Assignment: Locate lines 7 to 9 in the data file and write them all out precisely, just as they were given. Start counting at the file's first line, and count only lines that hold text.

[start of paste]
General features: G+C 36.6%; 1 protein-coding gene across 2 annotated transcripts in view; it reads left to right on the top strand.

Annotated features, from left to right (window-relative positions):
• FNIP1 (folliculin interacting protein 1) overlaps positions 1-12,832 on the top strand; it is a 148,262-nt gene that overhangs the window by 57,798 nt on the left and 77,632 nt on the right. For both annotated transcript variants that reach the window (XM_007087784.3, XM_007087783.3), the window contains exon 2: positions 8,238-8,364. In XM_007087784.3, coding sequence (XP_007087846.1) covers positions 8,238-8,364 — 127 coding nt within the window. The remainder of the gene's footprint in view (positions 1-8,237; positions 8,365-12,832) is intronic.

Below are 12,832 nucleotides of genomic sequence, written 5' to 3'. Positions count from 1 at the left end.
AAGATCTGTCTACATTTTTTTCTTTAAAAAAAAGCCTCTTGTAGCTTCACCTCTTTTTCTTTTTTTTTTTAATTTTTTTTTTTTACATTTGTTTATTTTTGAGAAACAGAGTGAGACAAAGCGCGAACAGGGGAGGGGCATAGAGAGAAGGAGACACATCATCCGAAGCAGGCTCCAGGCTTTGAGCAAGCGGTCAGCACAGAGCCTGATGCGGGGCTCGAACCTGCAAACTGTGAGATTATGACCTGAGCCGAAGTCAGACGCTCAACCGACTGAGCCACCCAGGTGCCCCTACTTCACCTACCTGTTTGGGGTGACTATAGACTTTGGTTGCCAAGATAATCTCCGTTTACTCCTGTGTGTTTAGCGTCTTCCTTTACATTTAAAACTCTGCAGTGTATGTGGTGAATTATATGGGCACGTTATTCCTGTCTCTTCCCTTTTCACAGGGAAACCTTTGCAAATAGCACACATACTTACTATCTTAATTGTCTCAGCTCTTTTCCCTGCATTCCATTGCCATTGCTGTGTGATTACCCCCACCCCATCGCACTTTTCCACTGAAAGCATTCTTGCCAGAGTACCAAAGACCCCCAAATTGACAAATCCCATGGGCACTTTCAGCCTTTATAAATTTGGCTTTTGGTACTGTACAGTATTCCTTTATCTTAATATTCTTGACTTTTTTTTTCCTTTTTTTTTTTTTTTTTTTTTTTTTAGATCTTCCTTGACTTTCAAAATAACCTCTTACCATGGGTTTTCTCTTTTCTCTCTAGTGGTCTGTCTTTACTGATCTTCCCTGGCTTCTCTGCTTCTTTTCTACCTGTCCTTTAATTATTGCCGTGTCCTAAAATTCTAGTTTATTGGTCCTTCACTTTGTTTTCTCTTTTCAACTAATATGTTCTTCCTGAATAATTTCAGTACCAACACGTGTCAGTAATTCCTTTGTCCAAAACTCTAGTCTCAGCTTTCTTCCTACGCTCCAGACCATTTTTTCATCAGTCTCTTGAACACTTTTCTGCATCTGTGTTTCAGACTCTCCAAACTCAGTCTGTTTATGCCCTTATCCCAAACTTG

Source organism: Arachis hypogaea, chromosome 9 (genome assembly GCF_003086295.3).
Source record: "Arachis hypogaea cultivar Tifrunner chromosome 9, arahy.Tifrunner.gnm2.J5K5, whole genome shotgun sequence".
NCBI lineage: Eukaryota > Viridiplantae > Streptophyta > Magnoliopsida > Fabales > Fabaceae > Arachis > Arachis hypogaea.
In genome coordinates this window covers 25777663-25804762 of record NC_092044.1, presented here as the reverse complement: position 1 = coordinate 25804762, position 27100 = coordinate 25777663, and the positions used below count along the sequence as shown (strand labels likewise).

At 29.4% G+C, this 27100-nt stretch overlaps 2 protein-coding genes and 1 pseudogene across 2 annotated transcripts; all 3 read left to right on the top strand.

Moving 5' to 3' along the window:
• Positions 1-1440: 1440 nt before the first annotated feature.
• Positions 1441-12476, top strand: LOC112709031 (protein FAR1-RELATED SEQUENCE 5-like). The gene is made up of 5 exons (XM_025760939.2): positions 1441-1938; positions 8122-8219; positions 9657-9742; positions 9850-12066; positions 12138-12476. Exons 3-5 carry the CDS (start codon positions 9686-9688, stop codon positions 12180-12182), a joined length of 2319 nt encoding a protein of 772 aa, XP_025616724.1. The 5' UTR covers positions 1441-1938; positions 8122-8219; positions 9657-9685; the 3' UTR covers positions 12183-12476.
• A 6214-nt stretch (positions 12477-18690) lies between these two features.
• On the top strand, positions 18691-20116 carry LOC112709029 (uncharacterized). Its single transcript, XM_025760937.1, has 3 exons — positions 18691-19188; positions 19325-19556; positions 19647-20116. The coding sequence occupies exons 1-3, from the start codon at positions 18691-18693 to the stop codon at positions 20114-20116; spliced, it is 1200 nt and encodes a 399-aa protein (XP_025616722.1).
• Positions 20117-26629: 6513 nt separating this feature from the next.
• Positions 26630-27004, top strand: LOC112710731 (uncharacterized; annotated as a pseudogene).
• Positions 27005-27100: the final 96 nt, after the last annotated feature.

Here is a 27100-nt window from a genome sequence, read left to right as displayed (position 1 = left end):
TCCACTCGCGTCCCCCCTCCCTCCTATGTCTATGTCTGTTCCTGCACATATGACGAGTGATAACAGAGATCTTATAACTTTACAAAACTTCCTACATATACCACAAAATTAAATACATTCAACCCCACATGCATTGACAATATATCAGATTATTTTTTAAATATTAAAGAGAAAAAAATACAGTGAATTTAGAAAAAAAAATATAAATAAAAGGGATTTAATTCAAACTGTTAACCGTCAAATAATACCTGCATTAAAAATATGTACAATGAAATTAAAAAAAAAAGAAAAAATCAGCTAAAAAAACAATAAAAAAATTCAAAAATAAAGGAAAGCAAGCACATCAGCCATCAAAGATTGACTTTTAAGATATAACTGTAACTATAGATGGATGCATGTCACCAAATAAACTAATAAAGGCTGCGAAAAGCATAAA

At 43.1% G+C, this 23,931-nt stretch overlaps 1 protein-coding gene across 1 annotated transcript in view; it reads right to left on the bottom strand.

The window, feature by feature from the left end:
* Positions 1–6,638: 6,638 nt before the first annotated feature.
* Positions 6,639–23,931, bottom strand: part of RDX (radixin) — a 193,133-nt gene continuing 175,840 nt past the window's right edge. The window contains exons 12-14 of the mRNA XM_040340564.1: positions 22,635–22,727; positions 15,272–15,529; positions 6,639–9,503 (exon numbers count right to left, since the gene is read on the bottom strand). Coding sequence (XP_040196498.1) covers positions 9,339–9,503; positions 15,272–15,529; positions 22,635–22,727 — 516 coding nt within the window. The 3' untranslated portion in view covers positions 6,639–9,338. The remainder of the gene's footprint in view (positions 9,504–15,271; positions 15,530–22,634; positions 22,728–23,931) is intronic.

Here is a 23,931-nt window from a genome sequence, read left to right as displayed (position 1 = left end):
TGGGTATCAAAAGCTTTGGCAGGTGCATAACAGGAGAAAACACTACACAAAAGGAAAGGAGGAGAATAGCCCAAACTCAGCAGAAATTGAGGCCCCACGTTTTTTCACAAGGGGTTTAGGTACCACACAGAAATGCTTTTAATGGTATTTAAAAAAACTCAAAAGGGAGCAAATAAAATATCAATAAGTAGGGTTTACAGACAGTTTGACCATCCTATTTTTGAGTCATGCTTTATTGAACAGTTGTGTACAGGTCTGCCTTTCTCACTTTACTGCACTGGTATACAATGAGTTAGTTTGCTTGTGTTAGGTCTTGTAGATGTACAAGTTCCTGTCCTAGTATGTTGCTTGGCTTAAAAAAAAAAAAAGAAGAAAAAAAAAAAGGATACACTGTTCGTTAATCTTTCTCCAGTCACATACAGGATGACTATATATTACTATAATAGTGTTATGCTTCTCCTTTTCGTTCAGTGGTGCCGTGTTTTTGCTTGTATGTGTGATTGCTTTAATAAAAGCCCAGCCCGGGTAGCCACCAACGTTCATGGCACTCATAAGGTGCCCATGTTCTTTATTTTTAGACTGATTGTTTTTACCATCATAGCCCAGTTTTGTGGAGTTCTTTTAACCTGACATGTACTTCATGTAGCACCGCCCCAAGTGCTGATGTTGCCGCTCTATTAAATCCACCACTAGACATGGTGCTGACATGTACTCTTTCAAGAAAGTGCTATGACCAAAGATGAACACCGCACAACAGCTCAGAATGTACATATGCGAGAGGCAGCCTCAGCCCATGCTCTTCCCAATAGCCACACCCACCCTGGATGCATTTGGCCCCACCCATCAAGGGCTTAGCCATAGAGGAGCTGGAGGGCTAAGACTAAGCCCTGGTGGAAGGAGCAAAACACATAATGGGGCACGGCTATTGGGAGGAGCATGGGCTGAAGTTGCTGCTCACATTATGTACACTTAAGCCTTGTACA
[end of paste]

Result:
Source record: "Arachis hypogaea cultivar Tifrunner chromosome 9, arahy.Tifrunner.gnm2.J5K5, whole genome shotgun sequence".
NCBI lineage: Eukaryota > Viridiplantae > Streptophyta > Magnoliopsida > Fabales > Fabaceae > Arachis > Arachis hypogaea.
In genome coordinates this window covers 25777663-25804762 of record NC_092044.1, presented here as the reverse complement: position 1 = coordinate 25804762, position 27100 = coordinate 25777663, and the positions used below count along the sequence as shown (strand labels likewise).